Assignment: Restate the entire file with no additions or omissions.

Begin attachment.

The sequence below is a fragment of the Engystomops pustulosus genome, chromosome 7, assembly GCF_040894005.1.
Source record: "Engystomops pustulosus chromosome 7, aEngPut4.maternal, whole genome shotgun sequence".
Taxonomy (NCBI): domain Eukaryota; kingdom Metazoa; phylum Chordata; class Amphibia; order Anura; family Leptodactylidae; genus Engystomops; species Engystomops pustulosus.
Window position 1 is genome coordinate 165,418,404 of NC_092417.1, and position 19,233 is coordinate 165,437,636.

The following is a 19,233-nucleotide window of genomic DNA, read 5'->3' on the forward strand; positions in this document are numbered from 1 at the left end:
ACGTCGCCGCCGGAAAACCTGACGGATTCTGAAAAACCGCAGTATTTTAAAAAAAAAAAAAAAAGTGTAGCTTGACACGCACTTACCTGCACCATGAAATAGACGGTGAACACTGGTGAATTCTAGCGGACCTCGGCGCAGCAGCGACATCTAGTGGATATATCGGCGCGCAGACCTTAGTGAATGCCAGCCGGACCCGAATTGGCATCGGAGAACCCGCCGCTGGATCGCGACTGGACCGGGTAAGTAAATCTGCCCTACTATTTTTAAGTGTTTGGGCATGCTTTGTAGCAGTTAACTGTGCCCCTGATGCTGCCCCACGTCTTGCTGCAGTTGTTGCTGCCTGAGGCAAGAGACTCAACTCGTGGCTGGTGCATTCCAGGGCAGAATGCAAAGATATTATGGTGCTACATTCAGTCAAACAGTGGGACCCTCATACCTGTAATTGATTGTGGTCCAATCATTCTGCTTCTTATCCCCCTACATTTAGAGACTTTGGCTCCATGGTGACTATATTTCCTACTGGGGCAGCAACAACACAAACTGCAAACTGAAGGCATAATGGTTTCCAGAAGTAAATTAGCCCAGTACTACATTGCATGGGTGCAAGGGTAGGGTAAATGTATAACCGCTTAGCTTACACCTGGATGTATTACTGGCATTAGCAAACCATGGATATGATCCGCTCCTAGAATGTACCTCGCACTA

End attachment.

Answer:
The sequence below is a fragment of the Engystomops pustulosus genome, chromosome 7, assembly GCF_040894005.1.
Source record: "Engystomops pustulosus chromosome 7, aEngPut4.maternal, whole genome shotgun sequence".
Taxonomy (NCBI): domain Eukaryota; kingdom Metazoa; phylum Chordata; class Amphibia; order Anura; family Leptodactylidae; genus Engystomops; species Engystomops pustulosus.
Window position 1 is genome coordinate 165,418,404 of NC_092417.1, and position 19,233 is coordinate 165,437,636.

The following is a 19,233-nucleotide window of genomic DNA, read 5'->3' on the forward strand; positions in this document are numbered from 1 at the left end:
ACGTCGCCGCCGGAAAACCTGACGGATTCTGAAAAACCGCAGTATTTTAAAAAAAAAAAAAAAAGTGTAGCTTGACACGCACTTACCTGCACCATGAAATAGACGGTGAACACTGGTGAATTCTAGCGGACCTCGGCGCAGCAGCGACATCTAGTGGATATATCGGCGCGCAGACCTTAGTGAATGCCAGCCGGACCCGAATTGGCATCGGAGAACCCGCCGCTGGATCGCGACTGGACCGGGTAAGTAAATCTGCCCTACTATTTTTAAGTGTTTGGGCATGCTTTGTAGCAGTTAACTGTGCCCCTGATGCTGCCCCACGTCTTGCTGCAGTTGTTGCTGCCTGAGGCAAGAGACTCAACTCGTGGCTGGTGCATTCCAGGGCAGAATGCAAAGATATTATGGTGCTACATTCAGTCAAACAGTGGGACCCTCATACCTGTAATTGATTGTGGTCCAATCATTCTGCTTCTTATCCCCCTACATTTAGAGACTTTGGCTCCATGGTGACTATATTTCCTACTGGGGCAGCAACAACACAAACTGCAAACTGAAGGCATAATGGTTTCCAGAAGTAAATTAGCCCAGTACTACATTGCATGGGTGCAAGGGTAGGGTAAATGTATAACCGCTTAGCTTACACCTGGATGTATTACTGGCATTAGCAAACCATGGATATGATCCGCTCCTAGAATGTACCTCGCACTA